In 1999, Nickelodeon and Sesame Workshop created a cable channel called Noggin. At its launch, the channel mainly aired reruns from Sesame Workshop's library, so both companies started to seek pitches for original shows. Selig had recently left Sesame Street when he was given the opportunity to propose his own show to Noggin. He pitched Oobi to them under the working title Pipo, which he wanted to name the main character.[15] He decided to rename the show Oobi after he found out that "Pipo" was already trademarked by an Italian brand of jeans.[15] The new name was meant to mirror the characters' eyeballs with two O's.[15]

Selig's pitch was successful, and Oobi entered production with funding from Nickelodeon. For the first season, Noggin ordered a collection of about 50 interstitials, which lasted 1 to 2 minutes each and would play during commercial breaks. The season was made as an experiment to see whether or not Selig wanted to continue his own production studio, Little Airplane Productions. Of the season, he said, "I set up a shop to produce that series. So we just signed a one-year lease, it was really an experiment for us... and after the first year we found that we loved having a company."[16] The first season of shorts was filmed in 1999[17] and started airing in mid-2000 on both Noggin and Nickelodeon.

Assembling the crew

Tim Lagasse was chosen to play Oobi because of his previous bare-handed puppetry in A Show of Hands, a series of short films he made in the early 1990s.[14] The show's main cast and crew members were all Sesame Workshop alumni. Kevin Clash, best known for being the original performer of Elmo, was an ensemble puppeteer on Oobi and guest-starred as Randy in the "Babysitter!" episode.[18] Matt Vogel, the current puppeteer for Kermit the Frog and Big Bird, played Oobi's friend Angus. Martin Robinson, who plays Telly Monster on Sesame Street, built the puppets' glass eyes and accessories on Oobi.[14] Ken Reynolds and John Tierney, editors on Sesame Street, were hired to edit the show. Lisa Simon, who won 20 Daytime Emmys for her work as a director of Sesame Street, was the producer for Oobi.[19][20]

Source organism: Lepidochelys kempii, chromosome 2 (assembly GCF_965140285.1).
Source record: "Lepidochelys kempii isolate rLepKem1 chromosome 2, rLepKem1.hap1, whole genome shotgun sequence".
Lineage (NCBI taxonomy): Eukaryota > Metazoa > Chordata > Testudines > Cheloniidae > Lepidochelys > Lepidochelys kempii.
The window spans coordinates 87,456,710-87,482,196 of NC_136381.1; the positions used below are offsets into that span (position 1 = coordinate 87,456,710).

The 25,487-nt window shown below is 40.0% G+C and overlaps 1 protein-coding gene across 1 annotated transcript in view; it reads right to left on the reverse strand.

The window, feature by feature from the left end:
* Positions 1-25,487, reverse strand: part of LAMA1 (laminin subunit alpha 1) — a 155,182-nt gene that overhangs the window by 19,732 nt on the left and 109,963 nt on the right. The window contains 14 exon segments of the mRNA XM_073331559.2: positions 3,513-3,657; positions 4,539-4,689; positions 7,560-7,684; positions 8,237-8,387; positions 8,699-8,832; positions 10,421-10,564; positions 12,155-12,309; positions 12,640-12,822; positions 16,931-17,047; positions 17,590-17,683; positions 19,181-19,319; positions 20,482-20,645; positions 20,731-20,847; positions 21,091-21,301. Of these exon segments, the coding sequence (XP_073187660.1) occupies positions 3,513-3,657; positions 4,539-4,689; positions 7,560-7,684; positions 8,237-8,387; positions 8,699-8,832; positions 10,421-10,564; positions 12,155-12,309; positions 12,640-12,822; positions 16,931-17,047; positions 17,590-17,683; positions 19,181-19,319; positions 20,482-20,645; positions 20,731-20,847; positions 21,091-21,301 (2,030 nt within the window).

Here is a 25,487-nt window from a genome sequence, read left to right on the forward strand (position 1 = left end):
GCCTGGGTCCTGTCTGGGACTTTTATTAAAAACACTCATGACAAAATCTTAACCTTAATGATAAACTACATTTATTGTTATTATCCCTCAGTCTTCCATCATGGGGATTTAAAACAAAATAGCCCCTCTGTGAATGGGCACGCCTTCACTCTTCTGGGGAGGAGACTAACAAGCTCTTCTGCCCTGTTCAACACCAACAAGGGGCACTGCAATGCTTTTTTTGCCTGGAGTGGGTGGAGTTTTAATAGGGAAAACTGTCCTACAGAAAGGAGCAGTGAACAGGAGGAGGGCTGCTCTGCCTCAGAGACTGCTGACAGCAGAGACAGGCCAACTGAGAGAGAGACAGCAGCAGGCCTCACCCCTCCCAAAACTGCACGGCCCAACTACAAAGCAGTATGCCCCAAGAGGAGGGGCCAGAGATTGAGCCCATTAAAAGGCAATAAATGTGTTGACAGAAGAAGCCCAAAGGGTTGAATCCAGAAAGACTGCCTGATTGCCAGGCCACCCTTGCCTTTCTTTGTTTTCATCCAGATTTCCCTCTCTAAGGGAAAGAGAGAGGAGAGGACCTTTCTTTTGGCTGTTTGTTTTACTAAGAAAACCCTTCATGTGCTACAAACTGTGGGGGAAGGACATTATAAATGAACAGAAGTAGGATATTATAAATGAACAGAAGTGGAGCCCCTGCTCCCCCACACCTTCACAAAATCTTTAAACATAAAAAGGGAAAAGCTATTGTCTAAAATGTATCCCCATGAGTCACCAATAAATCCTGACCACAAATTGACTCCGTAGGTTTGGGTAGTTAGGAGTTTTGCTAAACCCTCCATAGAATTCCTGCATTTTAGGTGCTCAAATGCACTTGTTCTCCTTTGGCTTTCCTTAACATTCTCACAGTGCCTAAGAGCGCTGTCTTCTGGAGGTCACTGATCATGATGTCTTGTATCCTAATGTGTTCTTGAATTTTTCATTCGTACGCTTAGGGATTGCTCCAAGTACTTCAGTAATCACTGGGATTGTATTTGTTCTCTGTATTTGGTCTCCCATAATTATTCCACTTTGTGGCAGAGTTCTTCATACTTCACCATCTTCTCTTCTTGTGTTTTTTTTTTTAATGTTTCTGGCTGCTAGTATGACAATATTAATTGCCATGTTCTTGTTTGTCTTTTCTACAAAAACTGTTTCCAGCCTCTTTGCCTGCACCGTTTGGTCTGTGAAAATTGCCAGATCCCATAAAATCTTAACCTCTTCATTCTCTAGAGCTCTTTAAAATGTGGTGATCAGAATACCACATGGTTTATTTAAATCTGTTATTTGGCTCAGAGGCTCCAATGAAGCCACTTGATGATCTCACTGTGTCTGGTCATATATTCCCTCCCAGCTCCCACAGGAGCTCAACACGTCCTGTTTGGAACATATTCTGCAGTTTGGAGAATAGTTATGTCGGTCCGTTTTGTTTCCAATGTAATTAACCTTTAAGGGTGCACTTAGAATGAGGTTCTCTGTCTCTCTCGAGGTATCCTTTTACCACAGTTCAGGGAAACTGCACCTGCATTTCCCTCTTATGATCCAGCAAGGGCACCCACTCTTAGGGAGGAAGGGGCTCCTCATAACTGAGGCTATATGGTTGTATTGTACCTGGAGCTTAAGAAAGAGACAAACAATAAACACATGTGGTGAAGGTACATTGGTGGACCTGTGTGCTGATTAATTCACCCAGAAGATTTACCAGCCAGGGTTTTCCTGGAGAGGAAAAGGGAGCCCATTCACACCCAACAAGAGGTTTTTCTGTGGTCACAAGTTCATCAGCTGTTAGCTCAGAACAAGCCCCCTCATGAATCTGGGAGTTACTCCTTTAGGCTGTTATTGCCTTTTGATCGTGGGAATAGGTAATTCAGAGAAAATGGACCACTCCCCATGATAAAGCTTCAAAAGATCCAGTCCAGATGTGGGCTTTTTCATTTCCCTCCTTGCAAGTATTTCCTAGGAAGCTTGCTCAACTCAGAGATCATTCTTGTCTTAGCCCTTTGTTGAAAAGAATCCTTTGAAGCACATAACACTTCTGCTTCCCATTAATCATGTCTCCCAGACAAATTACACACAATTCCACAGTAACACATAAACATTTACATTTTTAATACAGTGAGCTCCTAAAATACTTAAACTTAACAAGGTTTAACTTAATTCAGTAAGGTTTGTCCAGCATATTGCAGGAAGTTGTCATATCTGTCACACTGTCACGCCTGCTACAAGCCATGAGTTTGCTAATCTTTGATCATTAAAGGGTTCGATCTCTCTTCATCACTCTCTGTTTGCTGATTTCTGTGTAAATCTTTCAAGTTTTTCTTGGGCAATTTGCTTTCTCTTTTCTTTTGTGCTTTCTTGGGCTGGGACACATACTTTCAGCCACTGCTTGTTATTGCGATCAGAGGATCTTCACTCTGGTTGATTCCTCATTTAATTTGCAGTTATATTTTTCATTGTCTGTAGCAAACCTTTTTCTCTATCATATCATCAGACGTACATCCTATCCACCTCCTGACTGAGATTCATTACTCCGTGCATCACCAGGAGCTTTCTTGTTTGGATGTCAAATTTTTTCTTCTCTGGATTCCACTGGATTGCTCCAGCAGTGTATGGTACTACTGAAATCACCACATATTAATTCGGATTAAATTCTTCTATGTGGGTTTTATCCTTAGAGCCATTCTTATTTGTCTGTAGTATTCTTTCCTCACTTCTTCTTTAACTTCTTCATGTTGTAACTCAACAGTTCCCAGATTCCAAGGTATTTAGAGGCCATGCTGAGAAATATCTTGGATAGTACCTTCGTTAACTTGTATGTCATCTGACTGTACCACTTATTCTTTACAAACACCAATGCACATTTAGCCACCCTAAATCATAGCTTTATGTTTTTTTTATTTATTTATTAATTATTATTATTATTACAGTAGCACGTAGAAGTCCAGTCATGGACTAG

Most songs on the show were written by Christopher North Renquist, a film composer from New York.[18][21] A few other composers were brought onto the crew for special songs. Jared Faber wrote the theme song.[22] Broadway composer Larry Hochman wrote songs for the "Theater!" episode, which was a ten-minute musical.[23] Jeffrey Lesser wrote a song for the "Fishing!" episode.[24] Hochman and Lesser stayed at Little Airplane after Oobi ended, and they wrote the music for Josh Selig's other show Wonder Pets.[24]

Filming

Oobi was filmed at Kaufman Astoria Studios in New York. The show's set pieces were built on tall wooden poles, positioned to be level with the puppeteers' hands when they raised their arms.[25] This kept the actors' heads out of the camera frame and allowed them to walk normally while performing, making their puppets' movements as smooth as possible. Television monitors were placed below the sets so that the puppeteers could watch their motions and position their characters according to each scene.[25] The actors wore hands-free headsets that recorded their dialogue, making them able to perform and voice their characters at the same time.[26] They sometimes dubbed over their lines in post-production, specifically for the song sequences in episodes like "Theater!", which required them to record different takes to match their voices to the music tracks.[26]

Many of the show's sets were made to evoke the look of old-fashioned home environments. To simulate natural window light in the studio, the crew of Oobi placed shades with foliage patterns over their studio lights; this gave the appearance of sunlight passing through trees.[25] Green screens were used for the sky of the outdoor sets and for the windows of Oobi's house.[25]

Every week during production, the puppeteers visited a local manicurist to get their fingernails touched up.[13] Most of the male puppeteers, such as Tim Lagasse, also had to shave their arms regularly if they played younger characters; Josh Selig said in a 2004 interview that Lagasse had to shave often so that Oobi would not "look like a hairy kid."[13] Tyler Bunch was told specifically not to shave because his natural arm hair gave Grampu the appearance of an elderly, hairy grandfather.[13]